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28 Crazy Hangover Cures From Around the World

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Drinking is a global tradition. Almost every country has a signature spirit—as well as a signature way to recover after imbibing far too much of said spirit. Restoratives run the gamut from savory fare to punitive shots to downright farcical holistic traditions. They may not all work wonders for your headache or upset stomach, but if nothing else, they prove that everyone around the world is equal in the eyes of a hangover. Here, a few of the best and craziest global hangover cures.

KaterfrĂĽhstĂĽck, Germany

You may be familiar with rollmops, often sold at Eastern European delis, but few hungover souls would think to indulge in the pickled herring-wrapped pickles and onions. In Germany, the dish is called katerfrĂĽhstĂĽck, or “hangover breakfast,” as it’s salty and briny enough to absorb even the most fearsome of German spirits.

Leche de Tigre, Peru

The acidic base of Peruvian ceviche, known as leche de tigre (translation: tiger’s milk), not only brings the seafood dish to life, but it’ll also revive you when you’re on the wrong end of a hangover. While some bartenders pour the fish and citrus mix into a Bloody Mary, a simple shot will bring the same relief in a hurry.

Vodka Socks, Estonia

After a night spent drinking vodka, it’s time to wear some vodka. In Estonia, soaking socks in vodka before bedtime is thought to help you sweat out any ailment, but it seems particularly apt if what’s plaguing you is...also vodka.

Tamaki Sono / flickr

Umeboshi, Japan

Once you’ve successfully pickled yourself with shochu and Japanese whisky, it’s time to pickle your way right back out of the hangover with umeboshi. Translated as salted, pickled plums, umeboshi are traditionally made from the ume fruit, which is closer to an apricot. Far from delicate, the intensely salty and tart fruit is usually served with rice or on rice balls.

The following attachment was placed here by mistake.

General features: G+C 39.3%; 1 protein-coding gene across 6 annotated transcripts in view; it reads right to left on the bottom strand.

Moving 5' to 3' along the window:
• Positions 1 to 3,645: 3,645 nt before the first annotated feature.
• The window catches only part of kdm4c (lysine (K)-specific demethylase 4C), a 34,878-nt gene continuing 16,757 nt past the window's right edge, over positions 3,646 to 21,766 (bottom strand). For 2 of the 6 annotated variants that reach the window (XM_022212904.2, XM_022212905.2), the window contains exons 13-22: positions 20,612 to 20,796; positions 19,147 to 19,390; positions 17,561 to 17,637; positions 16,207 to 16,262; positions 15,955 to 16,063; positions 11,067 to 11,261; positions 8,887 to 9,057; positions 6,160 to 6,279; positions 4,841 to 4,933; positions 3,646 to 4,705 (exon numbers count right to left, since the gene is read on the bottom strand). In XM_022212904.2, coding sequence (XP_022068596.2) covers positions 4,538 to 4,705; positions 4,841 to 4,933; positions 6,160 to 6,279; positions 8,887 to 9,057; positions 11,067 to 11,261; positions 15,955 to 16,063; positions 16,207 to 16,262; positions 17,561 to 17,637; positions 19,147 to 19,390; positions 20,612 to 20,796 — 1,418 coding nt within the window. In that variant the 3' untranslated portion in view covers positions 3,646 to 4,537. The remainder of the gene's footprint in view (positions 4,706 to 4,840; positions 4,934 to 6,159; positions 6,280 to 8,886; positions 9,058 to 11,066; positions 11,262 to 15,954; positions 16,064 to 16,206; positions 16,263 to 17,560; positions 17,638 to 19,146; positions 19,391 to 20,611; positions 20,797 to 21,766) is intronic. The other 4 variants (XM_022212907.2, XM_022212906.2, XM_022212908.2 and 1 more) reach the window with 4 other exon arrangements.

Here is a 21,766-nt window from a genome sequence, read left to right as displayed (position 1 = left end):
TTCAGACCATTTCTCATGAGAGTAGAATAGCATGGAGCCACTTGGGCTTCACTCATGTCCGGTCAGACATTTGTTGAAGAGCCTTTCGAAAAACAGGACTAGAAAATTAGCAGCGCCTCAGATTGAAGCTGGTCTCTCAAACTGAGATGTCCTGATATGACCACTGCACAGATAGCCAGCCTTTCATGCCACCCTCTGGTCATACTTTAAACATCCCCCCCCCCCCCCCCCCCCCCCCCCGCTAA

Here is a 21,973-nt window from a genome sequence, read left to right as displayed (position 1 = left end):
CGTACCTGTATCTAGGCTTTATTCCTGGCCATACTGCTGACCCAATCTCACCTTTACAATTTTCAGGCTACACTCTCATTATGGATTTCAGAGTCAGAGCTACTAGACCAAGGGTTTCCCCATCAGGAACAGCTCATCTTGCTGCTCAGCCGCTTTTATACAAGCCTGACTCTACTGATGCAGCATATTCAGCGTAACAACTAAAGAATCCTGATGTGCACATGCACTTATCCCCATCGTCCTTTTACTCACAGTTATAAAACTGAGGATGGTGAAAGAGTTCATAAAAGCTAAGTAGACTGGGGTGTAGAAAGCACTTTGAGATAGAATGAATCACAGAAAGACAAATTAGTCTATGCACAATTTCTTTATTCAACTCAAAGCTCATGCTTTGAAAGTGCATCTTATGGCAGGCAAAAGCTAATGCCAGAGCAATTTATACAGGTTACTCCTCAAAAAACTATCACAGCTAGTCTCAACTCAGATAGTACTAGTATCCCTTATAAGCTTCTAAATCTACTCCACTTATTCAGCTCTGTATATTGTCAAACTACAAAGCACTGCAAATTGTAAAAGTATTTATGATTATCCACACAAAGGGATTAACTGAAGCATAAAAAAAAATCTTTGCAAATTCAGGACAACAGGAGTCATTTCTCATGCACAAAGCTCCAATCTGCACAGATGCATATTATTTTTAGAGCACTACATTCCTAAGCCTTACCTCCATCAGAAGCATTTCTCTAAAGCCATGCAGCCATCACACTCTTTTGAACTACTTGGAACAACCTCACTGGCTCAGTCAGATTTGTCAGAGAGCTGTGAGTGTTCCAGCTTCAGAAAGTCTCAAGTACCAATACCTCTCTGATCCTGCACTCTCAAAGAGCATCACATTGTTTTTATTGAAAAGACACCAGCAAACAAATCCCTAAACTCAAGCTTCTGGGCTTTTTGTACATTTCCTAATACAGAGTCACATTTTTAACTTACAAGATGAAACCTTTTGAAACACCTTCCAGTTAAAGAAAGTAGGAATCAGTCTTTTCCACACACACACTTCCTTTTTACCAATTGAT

Bury Yourself in River Sand, Ireland

If you wake up in an addled daze and feel like you’re buried in muck, maybe you are. Irish partiers are known to bury themselves in river sand up to their necks to shock the system back into order, like a cold shower. The benefit of a shower, however, is that you don’t have to haul yourself out of 20 pounds of sand while woozy.

Reparationsbajer, Denmark

Sometimes you have to fight fire with fire. After a bit too much pilsner, the Danes cure a nasty hangover with some hair of the dog in the form of an IPA called Reparationsbajer, aka “repair beer.”

Banyas, Russia

Public baths serve as communal meeting places in many countries, but in Russia they’re also used as recovery rooms. Sweating out booze may not work literally—otherwise these saunas would reek of vodka rather than sweat—but the rest of your day will be a breeze after enduring the inferno of the steam room.

Haejang-guk, South Korea

Any banchan lover knows that variety is the key to Korean cuisine. It should come as no surprise, then, that haejang-guk, or “hangover soup,” refers not to single dish but to an entire range of warm, soothing, often offal-filled soups. Think of it as grown-up chicken noodle soup from your Korean mother—with a lot more tripe than you’re probably used to.

Myriam Joire / flickr

Ostrich Egg Omelette, South Africa

Eggs may already be your go-to hangover breakfast, but South Africans go next-level with the breakfast staple, using a massive ostrich egg (roughly equal to a dozen chicken eggs) to make an omelette. Hope you’re hungry.

Ciorba de Burta, Romania / Menudo, Mexico / Iskembe Çorbasi, Turkey

Whatever you call it and wherever you get it, tripe soup is a surefire curative for anyone brave enough to stomach it (get it?). If you have a taste for entrails, there are few fatty stews more capable of coating your own belly with a restorative food hug.

Bureks, Croatia

A burek is cheese or meat wrapped in a pastry. It’s simple and delicious—the breakfast sandwich of hangover champions.

Buffalo Milk, Namibia

Buffalo milk sounds innocent enough, but within this common hangover cure in Namibia lies a whole lot of booze. The frothy milkshake of a cure is spiked with dark rum, spiced rum and cream liqueur. It sounds more like a way to get the night started than a cure for the morning after.

Lemon Arm, Puerto Rico

While its medical use has some scientific merit when imbibed in a Hot Toddy, there is no evidence that rubbing lemon juice in your armpits will prevent a hangover, as some Puerto Ricans are wont to do. The dubious claim suggests that a quick squeeze beneath the armpit of your drinking arm only somehow helps with dehydration. We recommend sticking to the Toddy.

Full English Breakfast, U.K.